MBB Monday morning musings: 4 thoughts on Sunday’s games

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UCLA sophomore Thomas Welsh speaks after scoring 22 points in the win over Cal Poly on Sunday. (Photo courtesy of UCLA Athletics)

UCLA freshman Aaron Holiday: After one assist and six turnovers—part of a team-high 23—in UCLA’s season-opening snafu setback against Monmouth, Holiday responded two nights later with seven assists to just one turnover in a close win over Cal Poly. Holiday will be one of the keys for UCLA this season, allowing added flexibility for Bryce Alford and Isaac Hamilton on the wing. Those three accounted for 22 combined assists (to just six turnovers) against the Mustangs, and strong play from Holiday will allow Hamilton and Alford greater flexibility off the ball within the offense.

Though this weekend was from a resounding statement for the Bruins, the starting five of Welsh, Parker, Hamilton, Alford, and Holiday bears tremendous balance, and could develop into one of the better units in the West. Now, finding consistent depth off the bench, aside from freshman Jonah Bolden, becomes key.
What to watch for: No rest for UCLA. On Thursday, Pepperdine comes to Pauley Pavilion, stinging from its own season-opening loss, on the road to Fresno State. The Waves are going to contend for a top-three spot in the West Coast Conference, and in 6–6 senior Stacy Davis, boast one of the best forwards in the country. UCLA coach Steve Alford told the program’s official site following the Cal Poly win that he was pleased with the response. Getting a win after a loss is always tough, and it is a marker of early growth for this very young Bruins team.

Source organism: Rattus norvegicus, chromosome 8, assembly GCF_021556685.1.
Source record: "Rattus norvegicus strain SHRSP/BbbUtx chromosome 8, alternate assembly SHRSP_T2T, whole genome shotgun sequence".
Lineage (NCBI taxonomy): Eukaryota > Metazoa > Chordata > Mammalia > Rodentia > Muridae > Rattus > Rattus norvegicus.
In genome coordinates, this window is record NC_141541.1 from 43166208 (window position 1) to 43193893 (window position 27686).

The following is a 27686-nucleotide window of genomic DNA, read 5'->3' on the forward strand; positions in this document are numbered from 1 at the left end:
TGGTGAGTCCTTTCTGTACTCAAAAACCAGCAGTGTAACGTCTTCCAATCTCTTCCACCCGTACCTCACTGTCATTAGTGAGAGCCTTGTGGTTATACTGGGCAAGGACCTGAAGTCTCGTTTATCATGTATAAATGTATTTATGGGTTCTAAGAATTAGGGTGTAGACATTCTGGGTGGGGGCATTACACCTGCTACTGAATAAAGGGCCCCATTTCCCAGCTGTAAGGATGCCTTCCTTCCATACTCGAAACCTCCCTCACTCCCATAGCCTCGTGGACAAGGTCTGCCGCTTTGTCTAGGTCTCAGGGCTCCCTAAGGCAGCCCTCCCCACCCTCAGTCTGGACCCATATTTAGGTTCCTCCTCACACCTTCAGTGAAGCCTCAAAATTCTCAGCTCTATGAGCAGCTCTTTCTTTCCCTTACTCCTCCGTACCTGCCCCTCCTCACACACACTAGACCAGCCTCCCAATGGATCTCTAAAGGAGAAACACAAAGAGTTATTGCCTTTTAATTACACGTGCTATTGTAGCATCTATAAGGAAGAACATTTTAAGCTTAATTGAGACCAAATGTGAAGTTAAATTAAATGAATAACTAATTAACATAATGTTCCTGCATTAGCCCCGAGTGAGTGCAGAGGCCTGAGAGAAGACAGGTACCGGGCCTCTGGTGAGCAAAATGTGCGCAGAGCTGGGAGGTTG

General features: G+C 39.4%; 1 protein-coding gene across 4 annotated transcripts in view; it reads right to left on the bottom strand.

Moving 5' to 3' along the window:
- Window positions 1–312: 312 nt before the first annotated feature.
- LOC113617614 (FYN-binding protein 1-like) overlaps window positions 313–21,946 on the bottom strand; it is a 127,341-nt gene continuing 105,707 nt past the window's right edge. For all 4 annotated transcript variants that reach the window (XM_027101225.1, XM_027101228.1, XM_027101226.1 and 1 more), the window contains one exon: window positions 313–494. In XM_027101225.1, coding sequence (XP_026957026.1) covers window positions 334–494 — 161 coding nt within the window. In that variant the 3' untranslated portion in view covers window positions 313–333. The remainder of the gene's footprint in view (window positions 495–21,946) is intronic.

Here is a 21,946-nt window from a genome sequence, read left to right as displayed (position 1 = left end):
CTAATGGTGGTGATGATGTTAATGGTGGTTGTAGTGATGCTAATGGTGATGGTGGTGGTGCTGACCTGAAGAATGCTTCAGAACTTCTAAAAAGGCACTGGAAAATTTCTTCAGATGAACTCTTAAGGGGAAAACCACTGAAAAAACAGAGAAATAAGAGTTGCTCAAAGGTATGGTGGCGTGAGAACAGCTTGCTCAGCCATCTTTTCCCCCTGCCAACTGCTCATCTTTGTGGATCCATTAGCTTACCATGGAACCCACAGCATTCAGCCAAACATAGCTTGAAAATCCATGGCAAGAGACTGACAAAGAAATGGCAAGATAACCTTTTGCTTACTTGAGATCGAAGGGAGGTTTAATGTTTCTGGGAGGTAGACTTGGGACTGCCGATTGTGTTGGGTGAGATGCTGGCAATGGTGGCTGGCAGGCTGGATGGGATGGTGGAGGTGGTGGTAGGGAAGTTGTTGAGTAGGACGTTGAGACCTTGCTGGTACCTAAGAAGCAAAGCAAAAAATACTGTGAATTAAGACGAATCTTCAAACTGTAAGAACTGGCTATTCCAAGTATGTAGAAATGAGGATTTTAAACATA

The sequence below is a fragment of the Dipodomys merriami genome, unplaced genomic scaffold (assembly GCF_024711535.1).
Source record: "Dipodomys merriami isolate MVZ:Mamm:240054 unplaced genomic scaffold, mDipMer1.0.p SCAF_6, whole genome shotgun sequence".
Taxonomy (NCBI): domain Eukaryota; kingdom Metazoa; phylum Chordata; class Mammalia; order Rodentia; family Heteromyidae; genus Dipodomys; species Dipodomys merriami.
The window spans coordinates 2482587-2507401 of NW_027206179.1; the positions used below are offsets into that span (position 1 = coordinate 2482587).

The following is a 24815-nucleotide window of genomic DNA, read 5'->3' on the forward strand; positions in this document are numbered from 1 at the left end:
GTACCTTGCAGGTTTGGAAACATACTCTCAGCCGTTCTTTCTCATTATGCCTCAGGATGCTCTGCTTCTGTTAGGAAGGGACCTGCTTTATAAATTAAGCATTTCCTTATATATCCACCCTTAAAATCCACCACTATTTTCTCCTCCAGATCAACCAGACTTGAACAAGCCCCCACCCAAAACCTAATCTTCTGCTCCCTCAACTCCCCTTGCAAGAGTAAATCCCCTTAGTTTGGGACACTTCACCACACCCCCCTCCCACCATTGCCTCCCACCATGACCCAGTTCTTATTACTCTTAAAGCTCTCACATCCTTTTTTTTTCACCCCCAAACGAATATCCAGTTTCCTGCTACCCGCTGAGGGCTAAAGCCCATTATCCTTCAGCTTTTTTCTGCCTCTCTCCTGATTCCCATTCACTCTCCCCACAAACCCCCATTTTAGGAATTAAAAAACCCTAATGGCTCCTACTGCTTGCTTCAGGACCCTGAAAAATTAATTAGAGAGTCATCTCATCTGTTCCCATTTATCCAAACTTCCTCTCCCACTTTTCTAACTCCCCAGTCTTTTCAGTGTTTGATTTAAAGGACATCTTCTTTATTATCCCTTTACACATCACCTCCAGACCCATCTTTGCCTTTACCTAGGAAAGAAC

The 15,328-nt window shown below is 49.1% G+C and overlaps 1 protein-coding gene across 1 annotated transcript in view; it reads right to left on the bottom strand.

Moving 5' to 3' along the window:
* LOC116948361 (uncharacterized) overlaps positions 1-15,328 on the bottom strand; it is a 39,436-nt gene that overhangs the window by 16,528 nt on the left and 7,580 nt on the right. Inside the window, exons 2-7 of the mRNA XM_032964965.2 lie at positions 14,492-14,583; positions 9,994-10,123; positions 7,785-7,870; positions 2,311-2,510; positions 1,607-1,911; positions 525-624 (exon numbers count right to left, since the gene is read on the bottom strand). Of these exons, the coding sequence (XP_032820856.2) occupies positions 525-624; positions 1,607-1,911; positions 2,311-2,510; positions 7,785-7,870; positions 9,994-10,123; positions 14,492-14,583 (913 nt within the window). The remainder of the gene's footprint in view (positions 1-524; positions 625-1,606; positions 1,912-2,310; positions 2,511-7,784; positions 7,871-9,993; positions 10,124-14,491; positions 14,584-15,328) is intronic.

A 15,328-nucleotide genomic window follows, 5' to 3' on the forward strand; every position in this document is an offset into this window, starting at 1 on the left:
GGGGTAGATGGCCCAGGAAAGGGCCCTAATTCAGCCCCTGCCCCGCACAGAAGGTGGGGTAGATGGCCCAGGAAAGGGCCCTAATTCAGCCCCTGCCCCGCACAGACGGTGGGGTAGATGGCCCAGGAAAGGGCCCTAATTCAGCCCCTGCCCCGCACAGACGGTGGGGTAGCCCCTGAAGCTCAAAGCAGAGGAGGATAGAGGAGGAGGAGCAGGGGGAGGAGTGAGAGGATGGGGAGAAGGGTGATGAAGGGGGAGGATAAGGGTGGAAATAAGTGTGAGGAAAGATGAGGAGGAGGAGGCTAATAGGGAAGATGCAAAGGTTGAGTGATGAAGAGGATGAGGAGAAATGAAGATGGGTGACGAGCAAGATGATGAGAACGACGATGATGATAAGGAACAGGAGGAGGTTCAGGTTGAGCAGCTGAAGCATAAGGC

Courtesy of Hawaii Athletics

Roderick Bobbitt is on fire: The 6–3 Hawaii senior is one of the best on-ball defenders in the country (he averaged 2.9 steals in ‘14–15), and he’s quickly cementing a rep as a dynamic playmaker, too. After posting 21 points and 16 rebounds in a dramatic exhibition overtime win over Chaminade, Bobbitt has helped the Rainbow Warriors begin ‘15–16 proper with a 2–0 record, thanks to his 16.5 points, 9.0 assists, 5.0 rebounds, and 4.5 steals. He’s shooting 53% from the field, and 55% from three—the latter category a significant early jump from last season, when Bobbitt made just 25% of his treys.

Evansville off to a strong start: Egidijus Mockevicius and D.J. Balentine don’t get enough credit for being one of the best 1–2 tandems in college basketball. The secret has long been out on Balentine, a 6–2 senior who’s among the best scorers in the country, but Mockevicius, a 6–10 senior from Lithuania, has steadily developed into a formidable presence down low. For the past two seasons, he has hovered around averaging a double-double.

In Evansville’s season-opening win against Southeast Missouri State, Balentine scored 20, and Mockevicius posted 18 points, 14 rebounds, six blocks, and a steal. He will be a huge asset as Evansville chases an NCAA tournament berth this season.

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Valparaiso coach Bryce Drew, with David Skara (left) and Alec Peters, after opening win over IPFW.

Valparaiso hasn’t skipped a beat: Never underestimate the role a foreign trip plays in a fast start to the season. That’s a point Fran Fraschilla made over the weekend, about Michigan State’s showdown with Kansas (both teams took trips this past summer), and it was reinforced resoundingly in Valparaiso’s 2–0 start to ‘15–16. The Crusaders went to Canada in August, reeling off four wins in a five-game stretch that was played over just five days.

Valpo won the Horizon League regular and tournament titles last season, enjoying the resulting NCAA tournament appearance. Following up its season-opening win over IPFW, Valparaiso decimated Iona on Sunday, 83–58, holding the Gaels’ elite backcourt of Shadrac Casimir and A.J. English to a combined 16 points on 4-of-11 shooting. Peters was his effervescent self, with 12 points, seven rebounds, and three steals, but perhaps most importantly, four of his teammates posted 10+ points.

Game of life, with a twist—and shout. Twitter: @alleywhoops

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